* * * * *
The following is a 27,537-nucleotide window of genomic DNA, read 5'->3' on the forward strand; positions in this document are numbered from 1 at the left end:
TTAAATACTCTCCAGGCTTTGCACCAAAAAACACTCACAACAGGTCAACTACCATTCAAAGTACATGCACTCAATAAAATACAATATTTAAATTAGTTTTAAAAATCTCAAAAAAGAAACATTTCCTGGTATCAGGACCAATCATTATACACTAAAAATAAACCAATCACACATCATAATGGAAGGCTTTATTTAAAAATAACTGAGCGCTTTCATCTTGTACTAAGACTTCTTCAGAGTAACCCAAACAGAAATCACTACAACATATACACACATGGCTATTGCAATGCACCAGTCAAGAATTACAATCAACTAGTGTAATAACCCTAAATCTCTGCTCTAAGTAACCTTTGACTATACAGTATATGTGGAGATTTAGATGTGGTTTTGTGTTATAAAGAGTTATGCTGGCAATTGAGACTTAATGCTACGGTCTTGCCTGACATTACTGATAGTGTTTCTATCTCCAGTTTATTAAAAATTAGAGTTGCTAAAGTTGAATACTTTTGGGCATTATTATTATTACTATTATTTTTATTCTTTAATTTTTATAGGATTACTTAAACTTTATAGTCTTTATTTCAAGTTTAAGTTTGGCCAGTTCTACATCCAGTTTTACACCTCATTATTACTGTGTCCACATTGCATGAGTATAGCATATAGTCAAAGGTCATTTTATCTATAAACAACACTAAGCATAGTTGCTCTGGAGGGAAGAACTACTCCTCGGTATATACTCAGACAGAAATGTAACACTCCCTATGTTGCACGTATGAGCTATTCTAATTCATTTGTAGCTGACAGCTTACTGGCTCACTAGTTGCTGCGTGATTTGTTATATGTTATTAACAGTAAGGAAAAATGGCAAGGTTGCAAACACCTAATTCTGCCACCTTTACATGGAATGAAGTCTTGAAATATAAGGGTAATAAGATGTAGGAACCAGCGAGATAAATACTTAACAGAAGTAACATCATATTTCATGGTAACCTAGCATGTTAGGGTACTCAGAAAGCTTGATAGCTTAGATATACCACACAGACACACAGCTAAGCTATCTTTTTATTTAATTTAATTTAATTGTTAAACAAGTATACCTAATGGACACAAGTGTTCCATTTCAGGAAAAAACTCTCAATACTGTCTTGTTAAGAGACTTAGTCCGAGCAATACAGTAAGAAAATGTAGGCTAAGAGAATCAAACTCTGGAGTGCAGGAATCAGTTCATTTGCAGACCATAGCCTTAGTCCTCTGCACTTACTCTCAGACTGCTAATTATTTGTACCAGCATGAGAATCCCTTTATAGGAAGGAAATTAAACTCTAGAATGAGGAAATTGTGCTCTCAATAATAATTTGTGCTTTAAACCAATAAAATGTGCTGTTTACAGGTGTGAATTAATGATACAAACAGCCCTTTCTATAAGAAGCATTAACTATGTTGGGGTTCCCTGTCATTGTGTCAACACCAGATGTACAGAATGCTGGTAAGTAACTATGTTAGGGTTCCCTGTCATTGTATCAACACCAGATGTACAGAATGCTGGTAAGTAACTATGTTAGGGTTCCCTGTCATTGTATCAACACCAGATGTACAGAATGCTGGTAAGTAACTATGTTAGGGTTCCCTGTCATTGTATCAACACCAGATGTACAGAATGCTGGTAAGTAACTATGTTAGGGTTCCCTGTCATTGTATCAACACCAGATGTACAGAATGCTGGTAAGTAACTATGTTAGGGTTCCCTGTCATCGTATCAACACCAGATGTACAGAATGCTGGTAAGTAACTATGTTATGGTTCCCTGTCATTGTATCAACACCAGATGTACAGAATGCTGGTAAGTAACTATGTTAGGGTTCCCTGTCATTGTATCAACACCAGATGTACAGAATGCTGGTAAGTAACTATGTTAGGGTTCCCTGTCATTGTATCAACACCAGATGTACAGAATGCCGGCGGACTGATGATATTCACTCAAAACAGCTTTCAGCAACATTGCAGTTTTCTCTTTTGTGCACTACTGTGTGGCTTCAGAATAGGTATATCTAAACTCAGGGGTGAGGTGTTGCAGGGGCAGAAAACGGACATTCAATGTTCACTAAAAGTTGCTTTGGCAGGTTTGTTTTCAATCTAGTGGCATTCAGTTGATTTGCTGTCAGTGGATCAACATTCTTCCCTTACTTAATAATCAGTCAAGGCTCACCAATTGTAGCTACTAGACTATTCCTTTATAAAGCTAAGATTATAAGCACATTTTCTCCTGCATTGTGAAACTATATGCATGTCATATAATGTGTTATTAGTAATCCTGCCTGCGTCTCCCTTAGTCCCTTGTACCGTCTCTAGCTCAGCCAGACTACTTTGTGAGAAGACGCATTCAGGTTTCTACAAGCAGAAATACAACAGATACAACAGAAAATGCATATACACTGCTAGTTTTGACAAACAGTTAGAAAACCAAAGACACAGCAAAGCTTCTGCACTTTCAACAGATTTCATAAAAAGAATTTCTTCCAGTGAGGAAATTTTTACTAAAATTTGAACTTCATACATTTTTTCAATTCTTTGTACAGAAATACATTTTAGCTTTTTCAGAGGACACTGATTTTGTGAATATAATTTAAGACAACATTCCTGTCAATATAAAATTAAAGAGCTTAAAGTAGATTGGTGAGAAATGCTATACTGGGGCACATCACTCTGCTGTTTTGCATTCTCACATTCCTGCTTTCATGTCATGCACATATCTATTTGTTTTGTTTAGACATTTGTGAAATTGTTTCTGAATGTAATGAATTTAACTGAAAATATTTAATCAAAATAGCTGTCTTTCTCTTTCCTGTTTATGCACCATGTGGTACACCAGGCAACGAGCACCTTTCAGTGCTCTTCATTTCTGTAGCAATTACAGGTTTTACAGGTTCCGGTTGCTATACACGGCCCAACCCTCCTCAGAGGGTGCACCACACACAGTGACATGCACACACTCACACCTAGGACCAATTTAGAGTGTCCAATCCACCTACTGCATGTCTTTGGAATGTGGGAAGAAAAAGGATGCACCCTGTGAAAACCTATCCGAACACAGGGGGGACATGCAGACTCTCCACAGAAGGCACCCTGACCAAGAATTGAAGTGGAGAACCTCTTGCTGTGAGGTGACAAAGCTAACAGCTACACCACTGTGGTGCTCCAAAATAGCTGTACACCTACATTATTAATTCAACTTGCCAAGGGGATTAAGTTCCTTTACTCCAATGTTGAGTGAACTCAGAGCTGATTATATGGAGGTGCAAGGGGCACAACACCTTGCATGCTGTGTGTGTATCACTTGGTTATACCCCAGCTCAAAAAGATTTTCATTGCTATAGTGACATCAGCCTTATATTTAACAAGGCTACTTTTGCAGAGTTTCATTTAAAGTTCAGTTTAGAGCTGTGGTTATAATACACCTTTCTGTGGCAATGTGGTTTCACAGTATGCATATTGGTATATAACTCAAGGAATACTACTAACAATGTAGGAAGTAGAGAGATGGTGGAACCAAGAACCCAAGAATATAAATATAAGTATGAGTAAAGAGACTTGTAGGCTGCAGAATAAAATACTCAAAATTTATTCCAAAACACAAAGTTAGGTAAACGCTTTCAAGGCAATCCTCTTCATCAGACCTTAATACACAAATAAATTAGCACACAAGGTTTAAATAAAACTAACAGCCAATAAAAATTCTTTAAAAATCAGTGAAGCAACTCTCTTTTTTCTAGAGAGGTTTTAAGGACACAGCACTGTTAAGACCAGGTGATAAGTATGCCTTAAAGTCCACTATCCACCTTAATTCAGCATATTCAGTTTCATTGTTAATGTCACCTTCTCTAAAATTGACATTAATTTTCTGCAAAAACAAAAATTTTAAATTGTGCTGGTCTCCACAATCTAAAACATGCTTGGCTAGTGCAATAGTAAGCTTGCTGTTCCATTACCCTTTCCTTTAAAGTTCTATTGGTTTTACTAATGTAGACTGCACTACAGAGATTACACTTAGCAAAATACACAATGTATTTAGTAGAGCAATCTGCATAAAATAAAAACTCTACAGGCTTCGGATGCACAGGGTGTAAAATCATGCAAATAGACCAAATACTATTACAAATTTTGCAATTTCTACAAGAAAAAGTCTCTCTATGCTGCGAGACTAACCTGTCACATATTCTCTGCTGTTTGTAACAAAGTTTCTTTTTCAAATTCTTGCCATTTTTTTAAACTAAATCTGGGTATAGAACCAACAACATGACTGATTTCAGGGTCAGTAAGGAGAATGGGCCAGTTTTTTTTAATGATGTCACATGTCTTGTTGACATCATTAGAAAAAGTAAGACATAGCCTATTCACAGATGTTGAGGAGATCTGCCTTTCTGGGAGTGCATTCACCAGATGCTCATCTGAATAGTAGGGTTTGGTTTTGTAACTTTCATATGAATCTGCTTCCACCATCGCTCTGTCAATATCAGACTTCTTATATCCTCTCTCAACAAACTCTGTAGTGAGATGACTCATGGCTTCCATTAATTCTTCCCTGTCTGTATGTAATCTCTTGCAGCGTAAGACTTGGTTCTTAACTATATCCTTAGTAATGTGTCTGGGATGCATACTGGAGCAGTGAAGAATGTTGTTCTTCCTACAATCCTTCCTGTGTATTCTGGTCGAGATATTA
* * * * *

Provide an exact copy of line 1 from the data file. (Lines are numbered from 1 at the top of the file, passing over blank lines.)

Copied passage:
The following is a 27,537-nucleotide window of genomic DNA, read 5'->3' on the forward strand; positions in this document are numbered from 1 at the left end: